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On this date, we briefly focus on Black spiritual music in America.
Many Black spirituals in America resulted from the white folk music tradition, and many others have melody analogs in white American and British folk music. Borrowing melodies with pentatonic (five-note) and significant scales are exceptionally well known. The voice quality, vocal effects, and the type of rhythm accompaniment that Black spirituals use are where the difference begins and ends. Black spirituals were sung not only in worship but also as work songs, and the lyrics often reflect physical hard work and spiritual inspiration.
Musically, the complex combination of African American folk and African music elements reinforced each other. The call-and-response pattern occurs in both, as do specific scales and the uneven inflections of certain notes. Clear African influence can be heard in vocal style and in the obvious complex polyrhythmic clapped accompaniments. African tradition also included polyphonic and choral singing. The Yoruba-based Ring Shout (a religious dance usually accompanied by the singing of spirituals and clapped rhythms) comes from African ancestry. The lyrics of Negro spirituals are tightly linked with the lives of their authors, Slaves.
While work songs dealt only with their daily life, spirituals were inspired by the message of Jesus Christ and his Good News (Gospel) of the Bible, “You can be saved.” They differ from hymns and psalms because they were a way of sharing the challenging condition of being a slave. Many slaves in towns and in plantations tried to run to a “free country” that they called “my home” or “Sweet Canaan, the Promised Land.”
This country was on the Northern side of the Ohio River that they called “Jordan.” Some Negro spirituals refer to the Underground Railroad, an organization that helped slaves run away. After the American Civil War, Black spirituals were "discovered" by Northerners, and harmonized versions were developed. Often sung by trained choirs, the older traditional style was preserved, especially in rural areas and certain sects. Like the white Gospel song, some modern Black gospel songs are a descendant of the spiritual and are accompanied by musical instruments.
Black gospel music is interrelated to secular Black music (as spirituals are to the work songs and blues) and often includes jazz rhythms, instruments, and dance alongside a traditional clapped accompaniment.
In the 1920s, during the Harlem Renaissance, “It was an evidenced of a renewed race-spirit that consciously and proudly sets itself apart,” explained Alan Locke. The use of dialect was taboo at the beginning of this movement. The “race-spirit” infused the work of musicians and writers like Langston Hughes. For the first time, Blacks realized that their roots were deep in the land of their birth. The early 20th century took hold and influenced the way of singing and interpreting Negro spirituals. First, the historical meaning of these songs was put forward.
Then, singers were pushed to be more educated. For example, in the early 20th century, young boys used to sing Negro spirituals in schoolyards. Their way of singing was not sophisticated, but elders and educators thought that Negro spirituals were musical pieces that must be interpreted. New groups at the time were formed, such as the Highway QC’s (QC: Quincy College), and they sang harmonized Negro spirituals. This constant improvement (so to speak) of Negro spirituals gave birth to another type of Christian song, inspired by the Bible (mainly the Gospel) and related to daily life.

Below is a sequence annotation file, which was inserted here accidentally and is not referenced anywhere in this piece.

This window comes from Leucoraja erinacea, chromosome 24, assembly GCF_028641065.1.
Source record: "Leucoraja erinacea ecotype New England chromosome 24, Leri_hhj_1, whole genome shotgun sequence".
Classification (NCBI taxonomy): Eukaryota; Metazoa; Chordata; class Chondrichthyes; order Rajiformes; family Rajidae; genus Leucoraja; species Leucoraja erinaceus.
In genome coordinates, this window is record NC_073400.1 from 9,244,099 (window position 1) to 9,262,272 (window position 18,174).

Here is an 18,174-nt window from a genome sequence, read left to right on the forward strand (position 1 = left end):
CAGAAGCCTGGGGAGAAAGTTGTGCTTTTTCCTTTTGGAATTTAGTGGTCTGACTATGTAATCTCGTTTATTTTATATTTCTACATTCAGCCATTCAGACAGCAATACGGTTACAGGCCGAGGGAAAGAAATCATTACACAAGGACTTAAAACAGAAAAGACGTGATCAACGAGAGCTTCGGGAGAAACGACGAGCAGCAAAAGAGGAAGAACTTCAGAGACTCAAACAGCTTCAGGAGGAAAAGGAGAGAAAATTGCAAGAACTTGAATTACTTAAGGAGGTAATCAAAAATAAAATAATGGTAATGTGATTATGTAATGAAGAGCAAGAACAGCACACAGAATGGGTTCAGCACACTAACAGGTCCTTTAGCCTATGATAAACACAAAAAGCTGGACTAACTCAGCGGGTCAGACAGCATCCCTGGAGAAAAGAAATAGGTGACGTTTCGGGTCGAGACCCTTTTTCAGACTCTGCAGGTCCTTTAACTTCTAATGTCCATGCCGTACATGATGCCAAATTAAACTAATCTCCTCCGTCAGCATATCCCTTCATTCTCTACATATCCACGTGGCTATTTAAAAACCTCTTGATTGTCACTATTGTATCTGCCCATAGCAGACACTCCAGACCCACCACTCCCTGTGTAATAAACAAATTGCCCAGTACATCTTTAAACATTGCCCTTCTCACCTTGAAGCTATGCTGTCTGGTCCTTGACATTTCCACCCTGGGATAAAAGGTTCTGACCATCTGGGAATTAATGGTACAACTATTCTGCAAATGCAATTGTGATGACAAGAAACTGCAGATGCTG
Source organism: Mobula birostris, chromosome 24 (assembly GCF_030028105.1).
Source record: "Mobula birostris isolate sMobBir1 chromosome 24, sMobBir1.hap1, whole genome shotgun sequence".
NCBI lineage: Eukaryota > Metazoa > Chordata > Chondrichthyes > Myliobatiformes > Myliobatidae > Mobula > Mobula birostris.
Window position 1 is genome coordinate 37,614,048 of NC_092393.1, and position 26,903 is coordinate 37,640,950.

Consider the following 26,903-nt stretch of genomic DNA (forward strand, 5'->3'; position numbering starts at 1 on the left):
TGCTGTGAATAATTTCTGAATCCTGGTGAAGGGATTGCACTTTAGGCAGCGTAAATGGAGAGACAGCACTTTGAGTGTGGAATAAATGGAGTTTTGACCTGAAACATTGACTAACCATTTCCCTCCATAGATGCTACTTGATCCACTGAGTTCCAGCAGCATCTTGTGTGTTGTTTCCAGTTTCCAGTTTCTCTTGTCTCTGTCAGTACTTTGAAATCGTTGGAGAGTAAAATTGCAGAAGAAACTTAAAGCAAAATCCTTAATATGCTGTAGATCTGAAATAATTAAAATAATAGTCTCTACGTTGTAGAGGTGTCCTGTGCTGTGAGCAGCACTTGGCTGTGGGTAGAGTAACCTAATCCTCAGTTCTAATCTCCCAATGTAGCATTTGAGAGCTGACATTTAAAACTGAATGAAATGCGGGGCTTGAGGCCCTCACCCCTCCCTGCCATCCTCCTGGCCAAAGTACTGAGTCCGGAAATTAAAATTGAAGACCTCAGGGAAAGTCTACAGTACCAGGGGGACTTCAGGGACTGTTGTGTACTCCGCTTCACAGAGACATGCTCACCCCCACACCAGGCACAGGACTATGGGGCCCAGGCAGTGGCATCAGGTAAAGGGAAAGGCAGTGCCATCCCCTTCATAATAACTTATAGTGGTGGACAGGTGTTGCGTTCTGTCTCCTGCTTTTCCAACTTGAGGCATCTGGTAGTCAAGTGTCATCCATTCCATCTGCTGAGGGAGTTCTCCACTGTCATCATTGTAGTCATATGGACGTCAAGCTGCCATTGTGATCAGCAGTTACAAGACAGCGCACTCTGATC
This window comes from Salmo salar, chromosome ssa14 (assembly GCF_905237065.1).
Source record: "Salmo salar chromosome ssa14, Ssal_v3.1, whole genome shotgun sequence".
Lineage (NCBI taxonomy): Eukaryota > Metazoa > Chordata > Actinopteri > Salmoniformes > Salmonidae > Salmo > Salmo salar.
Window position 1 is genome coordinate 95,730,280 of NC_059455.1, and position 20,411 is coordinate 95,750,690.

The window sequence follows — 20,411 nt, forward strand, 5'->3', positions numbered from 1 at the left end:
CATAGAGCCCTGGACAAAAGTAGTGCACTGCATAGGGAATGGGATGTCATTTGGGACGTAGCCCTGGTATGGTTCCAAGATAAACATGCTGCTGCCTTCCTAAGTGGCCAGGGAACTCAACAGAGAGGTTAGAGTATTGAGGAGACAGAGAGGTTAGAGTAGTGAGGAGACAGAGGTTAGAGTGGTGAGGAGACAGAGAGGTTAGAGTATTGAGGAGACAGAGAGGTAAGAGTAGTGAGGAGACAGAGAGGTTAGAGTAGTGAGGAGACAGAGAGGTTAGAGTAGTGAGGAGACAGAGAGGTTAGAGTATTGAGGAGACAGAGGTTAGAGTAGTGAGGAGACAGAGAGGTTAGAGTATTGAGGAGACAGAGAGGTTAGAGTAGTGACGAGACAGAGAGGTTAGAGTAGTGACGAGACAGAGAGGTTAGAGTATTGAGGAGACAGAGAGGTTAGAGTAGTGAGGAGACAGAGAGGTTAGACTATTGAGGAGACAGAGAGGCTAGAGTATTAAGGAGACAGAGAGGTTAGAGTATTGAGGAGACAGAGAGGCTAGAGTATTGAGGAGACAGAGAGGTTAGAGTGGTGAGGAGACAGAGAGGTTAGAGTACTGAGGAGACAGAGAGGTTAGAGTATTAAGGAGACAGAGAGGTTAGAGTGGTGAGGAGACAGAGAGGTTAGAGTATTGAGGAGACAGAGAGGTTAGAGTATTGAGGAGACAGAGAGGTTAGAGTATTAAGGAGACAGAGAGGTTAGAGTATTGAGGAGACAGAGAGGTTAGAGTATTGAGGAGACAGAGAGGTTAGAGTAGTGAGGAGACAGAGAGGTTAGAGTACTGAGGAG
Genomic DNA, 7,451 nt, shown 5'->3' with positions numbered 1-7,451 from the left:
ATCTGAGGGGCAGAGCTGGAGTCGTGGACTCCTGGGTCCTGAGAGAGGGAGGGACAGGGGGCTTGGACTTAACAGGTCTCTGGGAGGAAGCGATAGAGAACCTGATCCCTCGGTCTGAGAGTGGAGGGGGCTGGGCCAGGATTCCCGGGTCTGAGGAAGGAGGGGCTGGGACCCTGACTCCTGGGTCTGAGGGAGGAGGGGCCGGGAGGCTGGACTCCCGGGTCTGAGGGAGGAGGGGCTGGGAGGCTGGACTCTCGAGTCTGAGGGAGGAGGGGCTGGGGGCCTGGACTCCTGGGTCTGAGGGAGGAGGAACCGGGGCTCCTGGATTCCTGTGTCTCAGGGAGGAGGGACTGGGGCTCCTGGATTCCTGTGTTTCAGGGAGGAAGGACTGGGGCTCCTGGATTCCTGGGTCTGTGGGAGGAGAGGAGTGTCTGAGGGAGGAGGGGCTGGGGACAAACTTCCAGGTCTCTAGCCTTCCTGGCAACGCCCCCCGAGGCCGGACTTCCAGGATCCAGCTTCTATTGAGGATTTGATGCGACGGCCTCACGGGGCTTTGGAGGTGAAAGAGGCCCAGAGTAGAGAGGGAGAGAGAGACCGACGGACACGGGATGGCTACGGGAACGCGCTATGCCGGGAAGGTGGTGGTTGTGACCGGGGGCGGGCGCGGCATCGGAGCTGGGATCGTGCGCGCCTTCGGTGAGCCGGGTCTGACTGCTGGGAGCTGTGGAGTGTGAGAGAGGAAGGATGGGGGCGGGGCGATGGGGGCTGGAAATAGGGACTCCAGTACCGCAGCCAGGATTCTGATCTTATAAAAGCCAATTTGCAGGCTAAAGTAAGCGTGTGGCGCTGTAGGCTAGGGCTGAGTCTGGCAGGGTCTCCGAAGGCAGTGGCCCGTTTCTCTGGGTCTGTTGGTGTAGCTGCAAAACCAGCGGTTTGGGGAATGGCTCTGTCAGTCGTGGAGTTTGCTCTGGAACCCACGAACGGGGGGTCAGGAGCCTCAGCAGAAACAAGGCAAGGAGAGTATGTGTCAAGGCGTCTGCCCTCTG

Thomas A. Dorsey was the first person to compose such new songs. He called them Gospel songs, but some say “Dorsey’s songs.” He is considered the Father of Gospel music. During this period, Blacks began to leave the South during the “Great Migration,” and Gospel songs were more and more popular in northern cities like Chicago.
Between 1915 and 1925, many Black singers, like Paul Robeson, performed either at church, on stage, or in movies. Negro spirituals were considered mainly traditional songs. In the late 1930s, Sister Rosetta Tharpe dared sing Gospel songs in a nightclub. This was the very beginning of singing Gospel songs in varied venues: churches, theaters, and concert halls, and the number of groups grew at that time.
At the same time, some preachers and their congregations were celebrated; many recorded Negro spirituals and Gospel songs. Ministers like James Cleveland made tours with their choruses in the United States and abroad. In the late 1950s and early 1960s, before and during rallies for American Civil Rights, demonstrators sang Negro spirituals as natural support and kinship. For example, “We Shall Overcome” and “This Little Light of Mine” was popular. Gospel songs are usually composed, but the melodies are taken from improvisational bases in church services. In a similar way, popular songs are improvised upon in the tradition of jazz.
Since the first Martin Luther King Day in 1986, Negro spirituals have been considered pieces of the American heritage. They are often in the programs of events reminding all of Black History. Today everyone performs Gospel music in the United States. The main issue is how to improve the African American integrity in singing Negro spirituals and other Christian songs.
An Encyclopedia of African American Christian Heritage
By Marvin Andrew McMickle
Judson Press, Copyright 2002